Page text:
Living Labs as an educational environment for business education in higher education institutes
BACKGROUND/HISTORY AND CONTEXT OF THE WORKSHOP
Living labs and co-production could potentially be very powerful strategies for universities to address sustainability challenges and to provide a strong, effective and motivational learning environment. Yet there are still relatively few examples of using real living labs in education , especially in sectors such as business studies. This workshop discusses the potential of living labs to provide a holistic and iterative framework for the co-production of knowledge.
The challenge is to turn the University into a Living Lab or to transform the surrounding environment into a real-life Living Lab for higher education. The goal is to explore and provide a framework for students and academics to engage with the opportunities to work with the surrounding environment in a mutually beneficial manner where learning occurs alongside the “business-as-usual” of the living lab. This workshop explores discusses the generation of living lab projects, the design of the campus as a living lab, and institutional visibility, identifying the key strengths of the living lab approach and the challenges of applying it more broadly
MAIN AIM / OBJECTIVE
The main goal of the workshop is to share and explore best practices in using living labs as an educational environment or tool in higher education especially in the domain of business programs and business education. Specifically, we aim to provide a roadmap of key considerations and building block to address the issue of how to employ living labs in the learning process at the HEI level for studies in business, management, sales, finance, etc.
The participants will gain an understanding into: What is the role of living labs in higher education in business studies? What are the key considerations when planning a living lab as an educational environment for business students?
How to build and design the living lab to support higher education in different educational sectors and curricula? What methods to use? How to design and select ways of working within the living lab to support business and management studies?
Can the living lab be used as a platform to connect R&D more closely with education? What are the most crucial elements in creating a living lab for business studies and how does it differ from project based learning or commissioned assignments?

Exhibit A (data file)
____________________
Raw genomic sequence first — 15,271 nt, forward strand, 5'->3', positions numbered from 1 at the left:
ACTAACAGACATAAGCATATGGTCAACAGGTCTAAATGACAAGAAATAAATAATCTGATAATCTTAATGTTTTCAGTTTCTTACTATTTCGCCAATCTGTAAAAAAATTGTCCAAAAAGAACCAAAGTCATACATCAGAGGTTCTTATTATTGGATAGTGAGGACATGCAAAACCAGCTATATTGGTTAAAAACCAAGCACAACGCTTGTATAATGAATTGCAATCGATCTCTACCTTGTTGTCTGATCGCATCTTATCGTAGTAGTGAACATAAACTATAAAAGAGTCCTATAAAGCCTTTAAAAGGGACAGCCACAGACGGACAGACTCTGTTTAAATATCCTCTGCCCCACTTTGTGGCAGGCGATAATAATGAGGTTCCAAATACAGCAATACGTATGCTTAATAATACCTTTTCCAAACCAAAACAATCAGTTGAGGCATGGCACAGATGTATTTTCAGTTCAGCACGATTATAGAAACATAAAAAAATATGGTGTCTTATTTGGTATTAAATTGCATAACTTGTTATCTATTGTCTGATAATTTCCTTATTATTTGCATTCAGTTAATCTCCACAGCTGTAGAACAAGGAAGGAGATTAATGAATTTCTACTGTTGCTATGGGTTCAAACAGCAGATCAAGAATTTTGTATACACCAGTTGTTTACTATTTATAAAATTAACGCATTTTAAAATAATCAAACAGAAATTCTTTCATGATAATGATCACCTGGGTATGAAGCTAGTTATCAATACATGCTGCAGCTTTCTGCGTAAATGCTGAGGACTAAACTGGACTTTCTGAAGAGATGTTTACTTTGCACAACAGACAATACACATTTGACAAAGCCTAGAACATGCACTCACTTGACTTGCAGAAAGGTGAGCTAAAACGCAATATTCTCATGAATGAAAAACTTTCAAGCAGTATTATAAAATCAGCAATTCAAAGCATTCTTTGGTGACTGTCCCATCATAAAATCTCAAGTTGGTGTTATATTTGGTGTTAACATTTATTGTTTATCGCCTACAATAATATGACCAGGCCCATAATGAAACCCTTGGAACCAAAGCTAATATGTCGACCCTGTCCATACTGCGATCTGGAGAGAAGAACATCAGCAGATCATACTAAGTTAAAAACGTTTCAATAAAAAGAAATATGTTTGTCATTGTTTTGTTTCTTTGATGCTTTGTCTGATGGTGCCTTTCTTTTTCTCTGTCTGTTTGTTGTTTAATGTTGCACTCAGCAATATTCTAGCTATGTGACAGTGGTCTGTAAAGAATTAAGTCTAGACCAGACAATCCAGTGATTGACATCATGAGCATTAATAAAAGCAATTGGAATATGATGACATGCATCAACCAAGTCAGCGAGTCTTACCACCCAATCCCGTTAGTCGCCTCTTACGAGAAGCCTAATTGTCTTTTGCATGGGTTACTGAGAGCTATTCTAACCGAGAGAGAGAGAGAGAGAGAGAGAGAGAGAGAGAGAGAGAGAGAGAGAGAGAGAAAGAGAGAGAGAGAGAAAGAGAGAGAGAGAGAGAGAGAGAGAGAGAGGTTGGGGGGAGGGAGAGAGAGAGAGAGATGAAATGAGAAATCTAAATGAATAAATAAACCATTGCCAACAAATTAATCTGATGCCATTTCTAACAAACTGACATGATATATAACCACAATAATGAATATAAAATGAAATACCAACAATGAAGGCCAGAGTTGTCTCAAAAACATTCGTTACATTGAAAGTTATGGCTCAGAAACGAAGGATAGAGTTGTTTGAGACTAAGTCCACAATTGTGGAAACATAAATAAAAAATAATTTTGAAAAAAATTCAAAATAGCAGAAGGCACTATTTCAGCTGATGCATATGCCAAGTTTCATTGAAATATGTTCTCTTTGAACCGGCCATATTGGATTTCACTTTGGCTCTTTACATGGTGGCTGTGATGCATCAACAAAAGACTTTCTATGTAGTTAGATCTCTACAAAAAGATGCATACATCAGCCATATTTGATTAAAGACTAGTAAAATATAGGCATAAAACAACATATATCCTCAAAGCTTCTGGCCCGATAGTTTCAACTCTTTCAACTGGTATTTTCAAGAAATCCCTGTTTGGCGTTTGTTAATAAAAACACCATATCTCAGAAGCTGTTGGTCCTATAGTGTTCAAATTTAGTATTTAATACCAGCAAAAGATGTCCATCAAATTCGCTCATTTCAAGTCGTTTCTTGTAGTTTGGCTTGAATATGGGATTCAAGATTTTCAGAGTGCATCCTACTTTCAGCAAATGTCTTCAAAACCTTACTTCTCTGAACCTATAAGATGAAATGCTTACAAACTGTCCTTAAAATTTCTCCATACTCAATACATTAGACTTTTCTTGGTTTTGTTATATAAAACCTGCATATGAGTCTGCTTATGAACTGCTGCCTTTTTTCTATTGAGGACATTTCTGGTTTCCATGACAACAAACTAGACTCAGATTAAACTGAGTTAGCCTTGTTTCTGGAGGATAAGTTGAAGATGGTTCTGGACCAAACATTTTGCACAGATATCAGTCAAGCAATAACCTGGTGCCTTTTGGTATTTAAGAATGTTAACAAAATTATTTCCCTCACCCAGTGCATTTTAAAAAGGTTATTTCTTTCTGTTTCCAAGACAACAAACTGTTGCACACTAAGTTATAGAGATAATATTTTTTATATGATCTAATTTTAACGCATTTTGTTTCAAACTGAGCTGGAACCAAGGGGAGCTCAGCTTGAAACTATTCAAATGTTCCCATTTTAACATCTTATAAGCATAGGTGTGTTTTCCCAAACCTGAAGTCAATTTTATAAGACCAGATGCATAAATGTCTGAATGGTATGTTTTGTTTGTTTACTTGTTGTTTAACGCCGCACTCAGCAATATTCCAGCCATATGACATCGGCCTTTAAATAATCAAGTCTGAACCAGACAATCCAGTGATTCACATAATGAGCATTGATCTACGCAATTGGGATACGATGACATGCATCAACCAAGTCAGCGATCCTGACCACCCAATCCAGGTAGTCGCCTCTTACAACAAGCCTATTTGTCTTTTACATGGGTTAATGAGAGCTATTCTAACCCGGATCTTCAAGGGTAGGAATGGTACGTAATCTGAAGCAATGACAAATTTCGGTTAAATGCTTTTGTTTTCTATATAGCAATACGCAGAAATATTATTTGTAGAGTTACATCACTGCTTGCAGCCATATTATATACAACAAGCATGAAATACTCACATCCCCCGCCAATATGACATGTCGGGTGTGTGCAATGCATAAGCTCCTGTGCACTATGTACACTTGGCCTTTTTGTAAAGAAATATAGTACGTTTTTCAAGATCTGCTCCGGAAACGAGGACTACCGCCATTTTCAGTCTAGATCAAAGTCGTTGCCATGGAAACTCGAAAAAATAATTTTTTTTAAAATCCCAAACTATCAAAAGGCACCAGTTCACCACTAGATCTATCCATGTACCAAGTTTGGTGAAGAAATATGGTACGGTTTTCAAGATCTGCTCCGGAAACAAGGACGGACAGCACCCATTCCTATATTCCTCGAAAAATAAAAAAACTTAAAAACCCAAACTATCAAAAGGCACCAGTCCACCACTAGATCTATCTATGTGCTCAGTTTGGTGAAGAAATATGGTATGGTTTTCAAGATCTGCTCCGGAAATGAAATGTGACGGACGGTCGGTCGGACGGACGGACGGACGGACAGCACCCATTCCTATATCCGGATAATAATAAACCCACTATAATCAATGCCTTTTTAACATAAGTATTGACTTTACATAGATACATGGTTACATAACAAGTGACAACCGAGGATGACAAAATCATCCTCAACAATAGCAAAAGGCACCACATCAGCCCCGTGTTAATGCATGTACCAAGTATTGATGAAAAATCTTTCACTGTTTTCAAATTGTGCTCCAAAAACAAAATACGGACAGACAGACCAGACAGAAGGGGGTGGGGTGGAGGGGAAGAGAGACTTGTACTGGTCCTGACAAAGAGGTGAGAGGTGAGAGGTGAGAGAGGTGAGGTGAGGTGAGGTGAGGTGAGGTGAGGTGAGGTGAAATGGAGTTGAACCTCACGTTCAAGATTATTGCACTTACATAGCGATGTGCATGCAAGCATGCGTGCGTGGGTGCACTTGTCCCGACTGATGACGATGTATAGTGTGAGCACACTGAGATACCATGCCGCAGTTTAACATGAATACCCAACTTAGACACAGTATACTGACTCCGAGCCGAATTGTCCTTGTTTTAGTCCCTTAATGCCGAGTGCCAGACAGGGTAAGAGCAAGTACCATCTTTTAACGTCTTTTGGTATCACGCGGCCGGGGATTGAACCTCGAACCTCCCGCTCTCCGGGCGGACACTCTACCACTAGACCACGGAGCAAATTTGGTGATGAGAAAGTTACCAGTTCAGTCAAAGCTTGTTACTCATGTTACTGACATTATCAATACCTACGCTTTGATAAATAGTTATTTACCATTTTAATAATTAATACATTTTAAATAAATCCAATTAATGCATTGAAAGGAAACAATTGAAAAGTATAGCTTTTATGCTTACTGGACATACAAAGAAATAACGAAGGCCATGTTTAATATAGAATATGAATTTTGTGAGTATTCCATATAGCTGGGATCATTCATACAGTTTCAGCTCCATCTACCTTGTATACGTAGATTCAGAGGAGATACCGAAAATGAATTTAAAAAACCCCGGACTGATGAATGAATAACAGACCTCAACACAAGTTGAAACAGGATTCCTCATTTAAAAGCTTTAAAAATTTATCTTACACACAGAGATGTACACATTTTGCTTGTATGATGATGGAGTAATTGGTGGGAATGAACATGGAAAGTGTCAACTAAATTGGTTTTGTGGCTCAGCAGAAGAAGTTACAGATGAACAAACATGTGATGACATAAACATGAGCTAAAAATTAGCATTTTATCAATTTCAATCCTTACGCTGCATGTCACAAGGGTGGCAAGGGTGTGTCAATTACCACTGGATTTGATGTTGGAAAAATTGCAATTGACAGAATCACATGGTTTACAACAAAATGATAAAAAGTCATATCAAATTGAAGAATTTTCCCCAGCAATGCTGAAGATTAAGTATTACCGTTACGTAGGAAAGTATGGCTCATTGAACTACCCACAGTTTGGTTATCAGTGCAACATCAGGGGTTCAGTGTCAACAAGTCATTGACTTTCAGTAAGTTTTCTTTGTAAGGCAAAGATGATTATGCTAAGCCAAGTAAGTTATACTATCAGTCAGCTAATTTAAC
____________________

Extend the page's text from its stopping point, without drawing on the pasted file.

BRIEF OUTLINE / METHODOLOGY
We will use different co-creative brainstorming methodologies, including learning cafe’s and the lotus blossom as well as roadmapping for the conclusion..
Minna-Maari HarmaalaPrincipal Lecturer
Ph.D. Minna-Maari Harmaala works as principal lecturer of Corporate Responsibility at Haaga-Helia University of Applied Sciences. She has over ten years of practical industry experience from consulting in sustainability management, especially in the electronics sector. She has worked with a number of multinational clients prior to joining Haaga-Helia and is currently active in public-private partnerships at the University. She is a seasoned facilitator and promoter of experiential learning. She has robust international experience both from living and working abroad. Her areas of interest and expertise are corporate responsibility, sustainability marketing and communication, strategic CSR and environmental management.
RDI Senior Expert
Sakariina HeikkanenRDI Senior Expert
Ms. Sakariina Heikkanen is a Senior Lecturer and Research, development & Innovation (RDI) Senior Expert in Haaga-Helia. The past 11 years she has worked for various RDI projects in close collaboration with company partners representing a wide spectrum of sectors. Ms. Heikkanen coordinates the Finnish Network of Living Labs and is a member of the European Network of Living Labs. Haaga-Helia has a great experience in managing both domestic and international Living Lab related RDI projects in a professional manner.
Kati TakaluomaRDI Specialist
Dr Kati Takaluoma works as a Research, Development and Innovation (RDI) specialist in Haaga-Helia. She has a strong research background with a PhD focused in Medical Biochemistry and Molecular Biology. Kati has a demonstrated history of working in international projects having been involved in the preparation, execution and reporting of several projects funded e.g. by EU framework programmes (from FP6 to Horizon 2020). Nationally she has managed two PhDs to Business Life projects partly funded by EU Structural Funds. These projects trained PhDs in different business skills and helped them in the career transition from academic to non-academic sector.